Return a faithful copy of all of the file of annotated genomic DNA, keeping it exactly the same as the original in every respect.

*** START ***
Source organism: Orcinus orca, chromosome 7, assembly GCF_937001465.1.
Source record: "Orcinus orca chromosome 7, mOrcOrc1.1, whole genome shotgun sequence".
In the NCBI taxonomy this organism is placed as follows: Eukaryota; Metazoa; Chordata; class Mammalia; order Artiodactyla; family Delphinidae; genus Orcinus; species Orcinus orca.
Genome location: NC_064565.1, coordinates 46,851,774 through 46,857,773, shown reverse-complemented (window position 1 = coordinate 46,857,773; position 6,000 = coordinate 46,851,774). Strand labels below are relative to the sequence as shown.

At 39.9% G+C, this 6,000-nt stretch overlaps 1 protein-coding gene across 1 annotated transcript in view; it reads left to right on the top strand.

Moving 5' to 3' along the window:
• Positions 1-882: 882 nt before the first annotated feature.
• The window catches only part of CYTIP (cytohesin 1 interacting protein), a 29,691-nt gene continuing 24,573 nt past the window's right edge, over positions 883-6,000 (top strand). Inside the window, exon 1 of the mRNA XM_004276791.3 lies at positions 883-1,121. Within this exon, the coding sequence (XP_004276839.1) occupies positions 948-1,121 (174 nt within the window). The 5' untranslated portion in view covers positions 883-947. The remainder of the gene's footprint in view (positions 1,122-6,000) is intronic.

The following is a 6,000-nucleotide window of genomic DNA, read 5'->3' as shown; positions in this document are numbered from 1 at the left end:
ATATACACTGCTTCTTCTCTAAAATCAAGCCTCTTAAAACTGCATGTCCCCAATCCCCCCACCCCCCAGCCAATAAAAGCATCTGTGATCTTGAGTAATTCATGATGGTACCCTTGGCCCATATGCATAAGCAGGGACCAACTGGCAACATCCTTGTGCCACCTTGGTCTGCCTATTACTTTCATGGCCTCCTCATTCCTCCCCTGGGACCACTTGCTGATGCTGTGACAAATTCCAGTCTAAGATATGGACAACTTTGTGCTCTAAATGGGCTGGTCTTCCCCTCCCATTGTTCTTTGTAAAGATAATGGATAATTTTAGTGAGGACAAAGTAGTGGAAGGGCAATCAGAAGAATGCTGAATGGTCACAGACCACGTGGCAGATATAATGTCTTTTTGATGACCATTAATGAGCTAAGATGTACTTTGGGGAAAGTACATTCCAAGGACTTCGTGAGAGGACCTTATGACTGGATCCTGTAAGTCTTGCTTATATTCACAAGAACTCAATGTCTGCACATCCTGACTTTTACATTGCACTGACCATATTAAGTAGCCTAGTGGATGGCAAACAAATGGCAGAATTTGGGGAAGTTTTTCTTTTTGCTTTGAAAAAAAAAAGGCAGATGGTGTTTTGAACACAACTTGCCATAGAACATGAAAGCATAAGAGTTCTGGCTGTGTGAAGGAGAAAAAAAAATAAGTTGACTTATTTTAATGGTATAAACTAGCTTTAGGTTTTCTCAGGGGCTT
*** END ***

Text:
Source organism: Orcinus orca, chromosome 7, assembly GCF_937001465.1.
Source record: "Orcinus orca chromosome 7, mOrcOrc1.1, whole genome shotgun sequence".
In the NCBI taxonomy this organism is placed as follows: Eukaryota; Metazoa; Chordata; class Mammalia; order Artiodactyla; family Delphinidae; genus Orcinus; species Orcinus orca.
Genome location: NC_064565.1, coordinates 46,851,774 through 46,857,773, shown reverse-complemented (window position 1 = coordinate 46,857,773; position 6,000 = coordinate 46,851,774). Strand labels below are relative to the sequence as shown.

At 39.9% G+C, this 6,000-nt stretch overlaps 1 protein-coding gene across 1 annotated transcript in view; it reads left to right on the top strand.

Moving 5' to 3' along the window:
• Positions 1-882: 882 nt before the first annotated feature.
• The window catches only part of CYTIP (cytohesin 1 interacting protein), a 29,691-nt gene continuing 24,573 nt past the window's right edge, over positions 883-6,000 (top strand). Inside the window, exon 1 of the mRNA XM_004276791.3 lies at positions 883-1,121. Within this exon, the coding sequence (XP_004276839.1) occupies positions 948-1,121 (174 nt within the window). The 5' untranslated portion in view covers positions 883-947. The remainder of the gene's footprint in view (positions 1,122-6,000) is intronic.

The following is a 6,000-nucleotide window of genomic DNA, read 5'->3' as shown; positions in this document are numbered from 1 at the left end:
ATATACACTGCTTCTTCTCTAAAATCAAGCCTCTTAAAACTGCATGTCCCCAATCCCCCCACCCCCCAGCCAATAAAAGCATCTGTGATCTTGAGTAATTCATGATGGTACCCTTGGCCCATATGCATAAGCAGGGACCAACTGGCAACATCCTTGTGCCACCTTGGTCTGCCTATTACTTTCATGGCCTCCTCATTCCTCCCCTGGGACCACTTGCTGATGCTGTGACAAATTCCAGTCTAAGATATGGACAACTTTGTGCTCTAAATGGGCTGGTCTTCCCCTCCCATTGTTCTTTGTAAAGATAATGGATAATTTTAGTGAGGACAAAGTAGTGGAAGGGCAATCAGAAGAATGCTGAATGGTCACAGACCACGTGGCAGATATAATGTCTTTTTGATGACCATTAATGAGCTAAGATGTACTTTGGGGAAAGTACATTCCAAGGACTTCGTGAGAGGACCTTATGACTGGATCCTGTAAGTCTTGCTTATATTCACAAGAACTCAATGTCTGCACATCCTGACTTTTACATTGCACTGACCATATTAAGTAGCCTAGTGGATGGCAAACAAATGGCAGAATTTGGGGAAGTTTTTCTTTTTGCTTTGAAAAAAAAAAGGCAGATGGTGTTTTGAACACAACTTGCCATAGAACATGAAAGCATAAGAGTTCTGGCTGTGTGAAGGAGAAAAAAAAATAAGTTGACTTATTTTAATGGTATAAACTAGCTTTAGGTTTTCTCAGGGGCTT